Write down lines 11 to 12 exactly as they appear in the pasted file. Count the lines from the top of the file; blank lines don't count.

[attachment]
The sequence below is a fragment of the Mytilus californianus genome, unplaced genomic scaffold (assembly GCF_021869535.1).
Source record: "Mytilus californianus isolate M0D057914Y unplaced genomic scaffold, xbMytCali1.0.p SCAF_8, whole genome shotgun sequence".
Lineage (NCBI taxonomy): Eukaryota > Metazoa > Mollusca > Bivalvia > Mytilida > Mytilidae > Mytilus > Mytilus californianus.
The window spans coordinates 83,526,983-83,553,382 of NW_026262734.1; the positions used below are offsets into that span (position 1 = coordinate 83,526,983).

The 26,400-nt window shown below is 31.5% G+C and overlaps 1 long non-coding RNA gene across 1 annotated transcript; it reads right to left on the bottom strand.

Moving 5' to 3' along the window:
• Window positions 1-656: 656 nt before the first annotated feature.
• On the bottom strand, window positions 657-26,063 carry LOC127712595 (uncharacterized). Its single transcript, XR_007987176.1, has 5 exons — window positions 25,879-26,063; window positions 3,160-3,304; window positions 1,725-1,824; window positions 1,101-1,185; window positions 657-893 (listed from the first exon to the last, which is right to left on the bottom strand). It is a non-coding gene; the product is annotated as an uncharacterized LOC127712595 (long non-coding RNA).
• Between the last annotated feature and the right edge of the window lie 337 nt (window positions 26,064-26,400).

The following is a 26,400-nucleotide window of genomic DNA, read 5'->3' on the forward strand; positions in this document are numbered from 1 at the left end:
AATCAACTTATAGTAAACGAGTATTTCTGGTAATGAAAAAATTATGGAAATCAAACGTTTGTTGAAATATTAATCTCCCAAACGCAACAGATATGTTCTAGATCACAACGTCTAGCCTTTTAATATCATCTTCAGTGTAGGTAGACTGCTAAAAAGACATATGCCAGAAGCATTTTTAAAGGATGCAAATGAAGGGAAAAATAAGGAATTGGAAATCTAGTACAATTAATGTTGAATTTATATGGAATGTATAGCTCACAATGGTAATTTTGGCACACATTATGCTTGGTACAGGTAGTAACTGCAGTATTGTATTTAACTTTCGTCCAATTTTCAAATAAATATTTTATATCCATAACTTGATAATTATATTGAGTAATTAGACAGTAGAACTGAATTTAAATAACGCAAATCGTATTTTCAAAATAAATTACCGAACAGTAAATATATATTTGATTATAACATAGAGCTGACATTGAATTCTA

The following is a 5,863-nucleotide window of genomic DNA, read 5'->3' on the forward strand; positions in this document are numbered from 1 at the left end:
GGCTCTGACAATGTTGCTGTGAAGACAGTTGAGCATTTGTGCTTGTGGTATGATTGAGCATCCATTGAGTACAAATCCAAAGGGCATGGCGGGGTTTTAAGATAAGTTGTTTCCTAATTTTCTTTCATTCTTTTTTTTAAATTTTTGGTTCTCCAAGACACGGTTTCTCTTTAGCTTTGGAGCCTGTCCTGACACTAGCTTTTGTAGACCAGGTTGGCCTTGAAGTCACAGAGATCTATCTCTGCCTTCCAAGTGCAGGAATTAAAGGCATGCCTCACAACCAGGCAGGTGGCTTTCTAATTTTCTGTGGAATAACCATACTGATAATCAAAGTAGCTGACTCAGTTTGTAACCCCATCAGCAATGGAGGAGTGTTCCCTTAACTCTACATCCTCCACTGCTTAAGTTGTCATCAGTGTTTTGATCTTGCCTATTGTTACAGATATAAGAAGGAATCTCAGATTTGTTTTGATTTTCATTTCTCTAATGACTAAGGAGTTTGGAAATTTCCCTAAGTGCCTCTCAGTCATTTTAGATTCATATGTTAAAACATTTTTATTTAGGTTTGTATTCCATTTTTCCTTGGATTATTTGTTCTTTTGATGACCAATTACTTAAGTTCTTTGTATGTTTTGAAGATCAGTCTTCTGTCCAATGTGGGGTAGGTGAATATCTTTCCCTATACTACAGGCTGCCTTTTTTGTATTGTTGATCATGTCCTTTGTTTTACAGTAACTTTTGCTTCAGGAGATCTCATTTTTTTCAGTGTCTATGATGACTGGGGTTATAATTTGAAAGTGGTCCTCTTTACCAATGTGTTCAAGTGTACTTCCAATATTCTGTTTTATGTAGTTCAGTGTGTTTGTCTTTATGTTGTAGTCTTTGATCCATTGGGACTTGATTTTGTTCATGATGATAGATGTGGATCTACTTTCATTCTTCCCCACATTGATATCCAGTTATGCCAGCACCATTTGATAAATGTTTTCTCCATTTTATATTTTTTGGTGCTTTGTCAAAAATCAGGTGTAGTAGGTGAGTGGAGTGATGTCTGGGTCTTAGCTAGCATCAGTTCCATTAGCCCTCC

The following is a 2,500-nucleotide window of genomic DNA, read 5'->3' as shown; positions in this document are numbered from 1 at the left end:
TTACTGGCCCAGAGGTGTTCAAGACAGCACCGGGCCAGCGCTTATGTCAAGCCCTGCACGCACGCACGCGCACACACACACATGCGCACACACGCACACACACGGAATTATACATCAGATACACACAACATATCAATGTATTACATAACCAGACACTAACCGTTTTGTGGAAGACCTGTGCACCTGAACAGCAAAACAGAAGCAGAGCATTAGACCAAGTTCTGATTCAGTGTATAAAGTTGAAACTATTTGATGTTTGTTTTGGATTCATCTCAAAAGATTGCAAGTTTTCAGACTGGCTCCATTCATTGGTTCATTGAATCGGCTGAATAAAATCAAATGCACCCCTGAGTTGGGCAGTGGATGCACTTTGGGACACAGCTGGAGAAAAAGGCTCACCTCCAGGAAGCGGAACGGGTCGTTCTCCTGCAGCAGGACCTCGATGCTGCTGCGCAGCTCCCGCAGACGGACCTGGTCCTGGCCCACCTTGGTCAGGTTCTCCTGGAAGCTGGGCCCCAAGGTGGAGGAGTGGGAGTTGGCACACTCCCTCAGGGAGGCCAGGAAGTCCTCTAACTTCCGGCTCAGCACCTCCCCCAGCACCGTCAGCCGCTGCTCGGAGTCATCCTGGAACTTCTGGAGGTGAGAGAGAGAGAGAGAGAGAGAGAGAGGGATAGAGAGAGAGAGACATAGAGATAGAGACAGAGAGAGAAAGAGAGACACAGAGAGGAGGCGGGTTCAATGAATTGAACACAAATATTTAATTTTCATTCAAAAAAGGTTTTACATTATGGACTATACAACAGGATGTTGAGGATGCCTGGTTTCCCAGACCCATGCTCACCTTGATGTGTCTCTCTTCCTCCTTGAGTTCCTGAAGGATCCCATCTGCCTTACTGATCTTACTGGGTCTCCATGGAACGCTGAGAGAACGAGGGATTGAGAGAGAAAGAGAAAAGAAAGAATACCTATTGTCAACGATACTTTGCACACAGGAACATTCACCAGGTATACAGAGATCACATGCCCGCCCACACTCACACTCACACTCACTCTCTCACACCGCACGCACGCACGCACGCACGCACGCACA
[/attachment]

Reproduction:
AATCAACTTATAGTAAACGAGTATTTCTGGTAATGAAAAAATTATGGAAATCAAACGTTTGTTGAAATATTAATCTCCCAAACGCAACAGATATGTTCTAGATCACAACGTCTAGCCTTTTAATATCATCTTCAGTGTAGGTAGACTGCTAAAAAGACATATGCCAGAAGCATTTTTAAAGGATGCAAATGAAGGGAAAAATAAGGAATTGGAAATCTAGTACAATTAATGTTGAATTTATATGGAATGTATAGCTCACAATGGTAATTTTGGCACACATTATGCTTGGTACAGGTAGTAACTGCAGTATTGTATTTAACTTTCGTCCAATTTTCAAATAAATATTTTATATCCATAACTTGATAATTATATTGAGTAATTAGACAGTAGAACTGAATTTAAATAACGCAAATCGTATTTTCAAAATAAATTACCGAACAGTAAATATATATTTGATTATAACATAGAGCTGACATTGAATTCTA

The following is a 5,863-nucleotide window of genomic DNA, read 5'->3' on the forward strand; positions in this document are numbered from 1 at the left end: